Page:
Summary: A Christmas Eve devotion on the birth announcement to the shepherds
December 24, 2019
I remember when Joshua and Zachary were born. We sent out birth announcements. We wanted everyone possible to know they were born. We were so happy and excited. Isn’t that kind of what you do as parents? You want to tell the world about your baby.
But that’s not what God did. He didn’t send out this birth announcement to all the world. Well, He kind of did, but when Jesus was born, nobody really seemed to know about it.
The big birth announcement was to the Shepherds. They were probably at the bottom of the social hierarchy. So, if they were that far down the social ladder, “WHY IN THE WORLD WOULD GOD TELL THE SHEPHERDS FIRST?”
I’m not sure if kings and queens send out birth announcements, the media does a good job of getting the news out fast, but if they did, who would get one? It would be heads of state, Presidents, royalty, famous movie stars, musicians and athletes.
In today’s passage, we hear that a baby was born, it’s the Messiah, the Son of God, the Chosen One, the Prince of Peace. And like any daddy, God the father wants to spread the news. It’s time for the birth announcements to go out.
He could have sent this amazing message to the world. And He sends out a birth announcement like none other — with angelic messengers, bright lights and glory.
We might expect heaven to be excited and have shouts of praise for this once in history event. Never before had God taken on human flesh. This was new, this was exciting, this child would change the world. But the dramatic twist in this story is to whom this angelic birth announcement is sent to.
The announcements certainly would not be sent to the common everyday, ordinary blue collar workers, would they?
And here’s the twist in God’s birth announcement. There in Bethlehem was born the King of kings, the Lord of lords. God visiting our planet once and only once in the flesh. No other births, no other announcements to be given out. This was it. This was the biggest event in human history.
The mayor of Bethlehem doesn’t get an announcement. The High Priest is left out of the loop. King Herod and the royal court don’t get the news. No high ranking officials, none of the movers and shakers get an announcement. Instead, God’s birth announcement goes to a group of shepherds on the outskirts of Bethlehem.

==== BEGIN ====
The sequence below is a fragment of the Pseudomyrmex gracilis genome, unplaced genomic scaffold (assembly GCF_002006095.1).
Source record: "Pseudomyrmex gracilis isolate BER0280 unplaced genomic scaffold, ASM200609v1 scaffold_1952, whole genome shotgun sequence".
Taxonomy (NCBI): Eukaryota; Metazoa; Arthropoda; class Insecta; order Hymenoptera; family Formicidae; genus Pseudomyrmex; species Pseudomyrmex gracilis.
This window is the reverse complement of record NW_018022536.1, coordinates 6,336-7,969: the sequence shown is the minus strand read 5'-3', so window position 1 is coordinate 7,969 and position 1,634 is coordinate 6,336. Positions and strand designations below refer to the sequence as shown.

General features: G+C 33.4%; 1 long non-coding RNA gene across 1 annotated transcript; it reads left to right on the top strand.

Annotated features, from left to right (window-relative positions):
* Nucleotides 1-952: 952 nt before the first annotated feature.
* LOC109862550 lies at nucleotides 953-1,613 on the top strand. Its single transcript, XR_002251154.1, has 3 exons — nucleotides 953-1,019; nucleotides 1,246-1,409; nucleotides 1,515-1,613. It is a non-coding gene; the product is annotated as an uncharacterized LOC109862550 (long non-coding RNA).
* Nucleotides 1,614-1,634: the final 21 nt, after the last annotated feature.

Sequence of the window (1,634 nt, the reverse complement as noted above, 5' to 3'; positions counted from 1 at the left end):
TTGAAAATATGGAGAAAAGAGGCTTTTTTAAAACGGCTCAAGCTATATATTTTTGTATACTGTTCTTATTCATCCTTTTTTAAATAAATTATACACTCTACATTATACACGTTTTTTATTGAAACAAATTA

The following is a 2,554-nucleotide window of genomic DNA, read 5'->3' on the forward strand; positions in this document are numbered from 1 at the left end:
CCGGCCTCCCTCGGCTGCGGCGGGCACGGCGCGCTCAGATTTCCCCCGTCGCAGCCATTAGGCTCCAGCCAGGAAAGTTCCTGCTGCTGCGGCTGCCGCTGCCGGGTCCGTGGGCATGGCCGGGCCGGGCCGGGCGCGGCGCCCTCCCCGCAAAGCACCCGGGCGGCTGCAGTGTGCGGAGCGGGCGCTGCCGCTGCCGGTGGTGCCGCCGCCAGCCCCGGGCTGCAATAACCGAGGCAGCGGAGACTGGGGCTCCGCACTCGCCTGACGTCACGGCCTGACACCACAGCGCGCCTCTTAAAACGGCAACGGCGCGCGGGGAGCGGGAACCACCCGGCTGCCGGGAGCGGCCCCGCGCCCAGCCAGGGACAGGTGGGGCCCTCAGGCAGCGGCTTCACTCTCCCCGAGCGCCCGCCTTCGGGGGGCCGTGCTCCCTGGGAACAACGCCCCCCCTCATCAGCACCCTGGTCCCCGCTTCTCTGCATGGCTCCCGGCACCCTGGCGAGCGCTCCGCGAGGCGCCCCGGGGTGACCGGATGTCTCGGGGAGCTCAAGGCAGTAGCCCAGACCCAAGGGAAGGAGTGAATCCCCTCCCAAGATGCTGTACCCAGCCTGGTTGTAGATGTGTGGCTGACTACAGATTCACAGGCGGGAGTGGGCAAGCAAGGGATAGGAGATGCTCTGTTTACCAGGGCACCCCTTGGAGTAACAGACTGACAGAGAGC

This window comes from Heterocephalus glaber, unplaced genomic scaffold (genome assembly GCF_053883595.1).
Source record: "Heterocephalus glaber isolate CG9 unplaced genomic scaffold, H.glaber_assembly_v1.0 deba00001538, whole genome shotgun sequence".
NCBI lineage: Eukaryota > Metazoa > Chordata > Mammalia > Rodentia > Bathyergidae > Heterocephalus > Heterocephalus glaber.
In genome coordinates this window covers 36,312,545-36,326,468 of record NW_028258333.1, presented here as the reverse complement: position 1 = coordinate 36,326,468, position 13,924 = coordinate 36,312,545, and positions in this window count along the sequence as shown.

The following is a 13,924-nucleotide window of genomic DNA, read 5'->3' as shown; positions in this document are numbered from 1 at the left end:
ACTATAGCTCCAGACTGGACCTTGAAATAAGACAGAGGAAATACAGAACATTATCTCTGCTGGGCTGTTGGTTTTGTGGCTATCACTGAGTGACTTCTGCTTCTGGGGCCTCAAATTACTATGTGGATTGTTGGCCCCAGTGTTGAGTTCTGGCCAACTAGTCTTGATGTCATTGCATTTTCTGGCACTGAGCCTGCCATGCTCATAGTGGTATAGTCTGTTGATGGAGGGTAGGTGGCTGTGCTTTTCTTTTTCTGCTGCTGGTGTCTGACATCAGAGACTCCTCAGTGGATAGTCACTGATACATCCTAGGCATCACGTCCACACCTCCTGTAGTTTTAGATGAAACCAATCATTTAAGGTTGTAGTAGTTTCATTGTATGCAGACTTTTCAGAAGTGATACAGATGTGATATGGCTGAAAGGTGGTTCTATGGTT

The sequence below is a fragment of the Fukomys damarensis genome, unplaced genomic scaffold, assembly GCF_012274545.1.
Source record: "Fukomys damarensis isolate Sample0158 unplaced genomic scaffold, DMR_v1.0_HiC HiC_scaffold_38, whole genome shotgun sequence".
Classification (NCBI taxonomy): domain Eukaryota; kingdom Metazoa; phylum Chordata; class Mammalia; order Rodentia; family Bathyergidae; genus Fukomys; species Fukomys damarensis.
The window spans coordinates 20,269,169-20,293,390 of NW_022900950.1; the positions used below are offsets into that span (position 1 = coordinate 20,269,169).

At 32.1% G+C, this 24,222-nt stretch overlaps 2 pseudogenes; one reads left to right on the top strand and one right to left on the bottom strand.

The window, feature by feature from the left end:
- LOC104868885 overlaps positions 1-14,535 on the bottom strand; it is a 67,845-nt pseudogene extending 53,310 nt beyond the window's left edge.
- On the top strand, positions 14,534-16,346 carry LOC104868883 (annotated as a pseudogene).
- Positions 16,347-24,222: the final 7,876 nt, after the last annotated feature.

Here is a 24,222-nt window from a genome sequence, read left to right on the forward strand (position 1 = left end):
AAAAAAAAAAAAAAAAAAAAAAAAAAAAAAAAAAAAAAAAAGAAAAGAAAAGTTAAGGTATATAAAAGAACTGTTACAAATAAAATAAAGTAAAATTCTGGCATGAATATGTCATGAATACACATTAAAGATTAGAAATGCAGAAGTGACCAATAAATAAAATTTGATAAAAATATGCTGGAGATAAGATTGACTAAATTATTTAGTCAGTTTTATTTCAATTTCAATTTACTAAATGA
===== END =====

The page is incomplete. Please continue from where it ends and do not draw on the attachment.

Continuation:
Have you ever considered — Why? Why the shepherds? Why not more noble recipients of this glorious news? Why waste the greatest news on shepherds?
I’m sure there are many reasons God chose to reveal this breaking news to Sheep herders. I believe two of the main reasons are — first, I believe God intentionally provides a glimpse into the nature of Jesus’ ministry as the Good Shepherd; and secondly, God intentionally seeks out people who are overlooked, disregarded or counted out.
I want to look at the fact that God intentionally sent His birth announcement to those who were considered on the low end of the popularity scale.
It might help to look at Shepherding. Today we see shepherd figurines around the nativity scene and we think ‘what a cute little lot they were, with such holy faces and pure hearts.’
The shepherds that received the angelic announcement, were not necessarily the well mannered, clean cut altar boys, one might imagine. Shepherds were considered social outcasts. They didn’t fit in with the culture. They didn’t have a 9-5 job, with 2 kids, a two car garage, and a fence with a swing in the backyard.
They worked 24 hours a day, 7 days a week. They didn’t have a home life. They were wanderers and drifters — living and moving around with the sheep. They didn’t look good, they didn’t smell good, they used crude language, they were uneducated and unsophisticated.
They led the sheep to grass and water. They watched while the sheep grazed and looked out for predators like wolves. At night, they slept in the sheep pen with the sheep to guard against theft and attacks. A good shepherd could identify each one of his sheep by sight. He knew his sheep and they knew him.
In John 10:14-15, Jesus said,
14 “I am the good shepherd; I know my sheep and my sheep know me —
15 just as the Father knows me and I know the Father — and I lay down my life for the sheep. ”
It’s this image we hold onto when we think of comforting psalms such as Psalm 23, when we consider “The Lord is My Shepherd.” It is Christ who is our shepherd, leading us to streams of everlasting water. So, when we think of the shepherds, we can imagine what Christ was called to do in leading us.